On the level of getting a position in the industry, it was all still nepotism. The only way to get involved in it was by having a relative who was working at a studio. That wasn’t far from the truth. I started out, actually, as a student. I decided after a few years of going to college — and not doing too well — to go to the film school at USC, which was about the only one at the time. USC was the only school in the Western US where you could major as an undergraduate in film production. One of the first things they said was that only 20 percent of us would ever work in motion picture production in any capacity whatsoever.

SS: Are you as upfront with your students now about their chances?

TA: It’s completely different now. Youth is valued more. When I was young, they made movies for old people. Now that I’m old, they make movies for young people. I’m a double loser. One reason I like teaching at CalArts is that a good number of the students will be, within a few years, making more money than I do. On the other hand, they’ll be saddled with all these student loans, which wasn’t an issue back in the Sixties when I was going to school. They’ve turned education into a sort of racket now.

SS: When you decided to make the film, you clearly had a lifetime of film viewing in mind, but did you revisit hundreds of films?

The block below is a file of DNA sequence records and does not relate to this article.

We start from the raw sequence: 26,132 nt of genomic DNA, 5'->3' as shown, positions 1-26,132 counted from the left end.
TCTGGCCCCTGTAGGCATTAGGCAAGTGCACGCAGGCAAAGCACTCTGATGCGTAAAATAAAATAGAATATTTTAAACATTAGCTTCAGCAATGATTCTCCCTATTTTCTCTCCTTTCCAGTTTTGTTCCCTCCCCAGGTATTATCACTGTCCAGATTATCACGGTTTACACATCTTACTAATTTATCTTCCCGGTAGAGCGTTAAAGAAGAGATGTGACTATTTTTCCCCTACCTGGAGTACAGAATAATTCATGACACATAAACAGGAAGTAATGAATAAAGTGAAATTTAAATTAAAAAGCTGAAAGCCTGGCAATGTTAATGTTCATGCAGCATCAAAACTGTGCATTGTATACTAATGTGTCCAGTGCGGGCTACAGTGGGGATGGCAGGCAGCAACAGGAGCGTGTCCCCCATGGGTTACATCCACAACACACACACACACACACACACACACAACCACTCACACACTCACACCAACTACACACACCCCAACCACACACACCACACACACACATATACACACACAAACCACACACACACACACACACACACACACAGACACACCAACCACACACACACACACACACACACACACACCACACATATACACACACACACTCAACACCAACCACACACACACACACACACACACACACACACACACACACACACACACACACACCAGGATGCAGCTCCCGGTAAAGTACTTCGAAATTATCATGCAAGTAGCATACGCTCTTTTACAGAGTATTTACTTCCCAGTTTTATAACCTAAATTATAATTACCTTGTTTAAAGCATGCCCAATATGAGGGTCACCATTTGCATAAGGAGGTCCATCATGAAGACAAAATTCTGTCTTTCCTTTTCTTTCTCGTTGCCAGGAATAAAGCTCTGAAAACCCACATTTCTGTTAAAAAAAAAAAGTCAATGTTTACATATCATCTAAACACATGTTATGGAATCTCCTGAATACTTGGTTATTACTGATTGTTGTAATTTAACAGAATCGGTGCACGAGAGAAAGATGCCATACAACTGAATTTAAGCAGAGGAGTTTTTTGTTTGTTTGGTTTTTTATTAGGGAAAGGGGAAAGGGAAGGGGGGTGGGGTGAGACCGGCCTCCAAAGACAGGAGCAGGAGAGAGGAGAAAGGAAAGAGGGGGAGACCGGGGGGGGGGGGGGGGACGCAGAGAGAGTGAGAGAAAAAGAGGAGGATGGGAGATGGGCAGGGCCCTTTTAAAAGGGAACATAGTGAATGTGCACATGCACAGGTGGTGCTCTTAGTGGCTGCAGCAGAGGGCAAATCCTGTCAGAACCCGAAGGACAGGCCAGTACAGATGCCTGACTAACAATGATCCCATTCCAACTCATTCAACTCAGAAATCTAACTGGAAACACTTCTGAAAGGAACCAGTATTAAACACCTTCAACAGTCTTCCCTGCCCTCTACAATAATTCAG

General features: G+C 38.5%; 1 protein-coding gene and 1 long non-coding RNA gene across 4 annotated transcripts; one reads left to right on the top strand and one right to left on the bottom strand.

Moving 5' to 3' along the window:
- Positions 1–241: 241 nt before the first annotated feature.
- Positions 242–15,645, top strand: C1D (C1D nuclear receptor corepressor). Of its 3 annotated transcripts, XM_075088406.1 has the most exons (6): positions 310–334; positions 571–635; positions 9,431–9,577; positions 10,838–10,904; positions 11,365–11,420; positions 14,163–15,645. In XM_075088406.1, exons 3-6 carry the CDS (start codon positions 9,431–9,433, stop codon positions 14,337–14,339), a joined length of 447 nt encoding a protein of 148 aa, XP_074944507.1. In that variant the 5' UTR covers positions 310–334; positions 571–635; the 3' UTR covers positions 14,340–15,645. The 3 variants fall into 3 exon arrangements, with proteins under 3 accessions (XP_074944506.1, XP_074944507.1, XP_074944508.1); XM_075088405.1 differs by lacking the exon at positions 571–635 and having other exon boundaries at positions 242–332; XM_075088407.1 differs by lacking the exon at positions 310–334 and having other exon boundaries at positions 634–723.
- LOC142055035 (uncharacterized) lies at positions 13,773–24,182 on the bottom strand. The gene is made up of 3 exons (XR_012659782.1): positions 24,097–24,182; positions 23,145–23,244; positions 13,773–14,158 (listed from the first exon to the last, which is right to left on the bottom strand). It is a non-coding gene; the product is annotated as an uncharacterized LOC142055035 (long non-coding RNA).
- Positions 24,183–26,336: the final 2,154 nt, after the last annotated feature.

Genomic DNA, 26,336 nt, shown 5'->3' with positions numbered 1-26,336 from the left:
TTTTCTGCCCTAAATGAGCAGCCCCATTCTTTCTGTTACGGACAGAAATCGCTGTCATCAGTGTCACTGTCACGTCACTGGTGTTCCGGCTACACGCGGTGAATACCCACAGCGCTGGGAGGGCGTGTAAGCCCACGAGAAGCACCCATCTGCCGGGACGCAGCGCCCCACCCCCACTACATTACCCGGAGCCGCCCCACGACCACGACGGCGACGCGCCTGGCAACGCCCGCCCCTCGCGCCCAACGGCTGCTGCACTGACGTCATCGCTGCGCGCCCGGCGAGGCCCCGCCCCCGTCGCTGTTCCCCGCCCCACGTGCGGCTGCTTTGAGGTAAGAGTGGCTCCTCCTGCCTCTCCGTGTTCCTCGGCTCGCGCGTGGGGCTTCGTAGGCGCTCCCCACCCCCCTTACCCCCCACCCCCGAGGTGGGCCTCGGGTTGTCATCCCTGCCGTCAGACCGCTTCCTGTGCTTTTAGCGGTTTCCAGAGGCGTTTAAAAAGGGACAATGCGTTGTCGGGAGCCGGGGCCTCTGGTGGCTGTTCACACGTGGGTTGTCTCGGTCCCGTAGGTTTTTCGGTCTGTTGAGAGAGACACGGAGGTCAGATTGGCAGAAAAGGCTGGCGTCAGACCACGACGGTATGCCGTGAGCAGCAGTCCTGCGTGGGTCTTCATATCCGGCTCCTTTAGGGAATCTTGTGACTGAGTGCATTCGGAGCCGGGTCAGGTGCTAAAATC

TA: It turns out that of all the movies shot at least partly on location in Los Angeles — few of them are famous. I was mostly familiar with those, and those were the films that interested me most at first — especially the ones that purported to be, in some sense, about Los Angeles, like Chinatown, LA Confidential or Blade Runner. That was the starting point. But as I worked on it, I think my main method of research was mentioning to people what I was working on, and invariably everyone I talked to would say, “Well, have you seen this movie?” Sometimes I had, sometimes I hadn’t. Some were films I’d never heard of, especially films made in the Seventies and Eighties. When they suggested a movie, I would always get it and that suggested other possibilities. The whole thing grew. I got interested in a lot of sidetracks. The film coalesced when LA Confidential came out. This was a movie about Los Angeles set at a time when my consciousness of the city was just forming.